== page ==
The Rosh in Chullin (1:3) applies this ruling to Hilchos Shechita and states that a deaf person should preferably not do Shechita. The problem is that the Rosh also appears to Pasken that a mute can do Shechita Lechatchila.
The Beis Yosef (Y.D. 1) points out a seeming contradiction. If a deaf person is not permitted to do Shechita based on his status regarding Terumah, shouldn’t that reference also preclude a mute from doing Shechita Lechatchila? The Beis Yosef concludes that the Rosh must hold that a mute is only problematic when there is no one available to be Motzei him with the Bracha. Since his problem lies in his inability to speak, why would this not be resolved if he would hear the Bracha from someone else?
What about the Mishna that says that a mute should preferably not take Terumah? The Beis Yosef waives this question, asserting that the way of the Mishna is to state the Halacha as is, without getting involved in how to resolve the issue. Hence, the Mishna states plainly that a mute ought not separate Terumah, without mentioning that he can be Yotzei with someone else. These Halachos of the Rosh, namely, that a deaf person should not Shecht Lechatchila but a mute may, providing that he is Yotzei the Bracha from someone else, are cited in Tur and subsequently in Shulchan Aruch (Y.D. 1, 6-7).
The Taz is less than pleased with the idea that the Mishna omits such an easy fix. He points out that the adjacent case in the Mishna, which states that a person who is insufficiently clothed to make a Bracha may not separate Terumah, is a definite prohibition with no resolution. The Taz therefore concludes that regarding Terumah, there is no fix for a mute. It must be, he continues, that the Rosh saw a difference between Terumah and Shechita regarding being Motzei a mute.
The Taz explains this reasoning as follows. There is a rule in Birchas HaMitzvos that “Af Al Pi Sheyatza Motzei,” even when one has already fulfilled his own Mitzvah, he may still utter that Bracha for the express purpose of being Motzei someone else. This rule is based upon the concept of Arvus, each Jew’s responsibility for all others’ Mitzvos. Any Mitzvah that any Jew must do can justify his fellow Jew uttering a Bracha. The Taz follows this reasoning to contend that one could only do so for a Mitzvah that each Jew must do himself, such as Matzo. Terumah, he rules, would be an exception, because only one person need take that Terumah. There is no justification for splitting the Mitzvah and the Bracha between two people, since the Mitzvah would be done just as well if the Bracha-maker did it himself. It is for this reason that the Mishna states that a mute is not optimal for Terumah separation, without offering any solution.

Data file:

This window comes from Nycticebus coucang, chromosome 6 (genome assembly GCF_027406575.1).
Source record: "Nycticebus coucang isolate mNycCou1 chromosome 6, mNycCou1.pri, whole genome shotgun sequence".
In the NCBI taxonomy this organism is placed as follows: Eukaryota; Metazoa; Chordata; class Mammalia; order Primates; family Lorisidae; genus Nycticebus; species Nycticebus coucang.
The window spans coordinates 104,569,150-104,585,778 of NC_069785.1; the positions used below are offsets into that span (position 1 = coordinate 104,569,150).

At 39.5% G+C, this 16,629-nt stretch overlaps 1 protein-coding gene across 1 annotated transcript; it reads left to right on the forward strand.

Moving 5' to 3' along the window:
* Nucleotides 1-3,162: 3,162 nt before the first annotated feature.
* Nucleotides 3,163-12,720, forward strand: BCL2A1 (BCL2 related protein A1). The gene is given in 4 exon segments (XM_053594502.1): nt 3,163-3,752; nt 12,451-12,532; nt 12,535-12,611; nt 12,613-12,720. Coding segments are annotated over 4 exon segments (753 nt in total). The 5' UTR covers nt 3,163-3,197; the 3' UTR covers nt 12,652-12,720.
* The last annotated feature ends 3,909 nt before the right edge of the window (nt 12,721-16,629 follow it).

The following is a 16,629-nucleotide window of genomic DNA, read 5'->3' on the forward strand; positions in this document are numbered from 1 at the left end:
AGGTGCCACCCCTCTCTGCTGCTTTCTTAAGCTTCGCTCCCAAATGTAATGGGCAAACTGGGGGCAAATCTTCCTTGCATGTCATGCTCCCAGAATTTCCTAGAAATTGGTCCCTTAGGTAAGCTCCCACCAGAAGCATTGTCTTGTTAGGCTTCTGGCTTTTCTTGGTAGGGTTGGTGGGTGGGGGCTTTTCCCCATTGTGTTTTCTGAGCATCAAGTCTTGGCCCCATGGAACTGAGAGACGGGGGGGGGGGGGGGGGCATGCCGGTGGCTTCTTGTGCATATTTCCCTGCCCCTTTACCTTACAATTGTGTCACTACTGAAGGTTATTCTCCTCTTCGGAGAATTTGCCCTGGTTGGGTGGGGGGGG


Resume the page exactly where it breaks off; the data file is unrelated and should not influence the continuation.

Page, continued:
What about Shechita then? Why would it be perfectly fine for a mute to be Yotzei his Bracha with someone else? The Taz answers that the Bracha on Shechita is different. Shechita is not a Mitzvah. It is only the Halachic way to resolve the issue of Neveila. The Bracha, he offers, is like a praise Bracha on the concept of Issur Neveila and Shechita. Therefore, no one is getting a Mitzvah anyway, so it makes no difference if the one doing the action is separate from the Mevareich.
The Pri Chodosh disagrees and argues that both Shechita and Terumah are the same in that they are not themselves actual Mitzvos. They must be done first only to render the respective food free from Issur. He therefore rules that neither Bracha could be made by someone else.
Rav Ahron Kotler points out that there is an elementary Machlokes regarding taking Terumah from Tevel. The Taz sees this as a Mitzvah incumbent upon that owner, whereas the Pri Chodosh considers it as simply a workaround for the Issur Tevel, just like Shechita.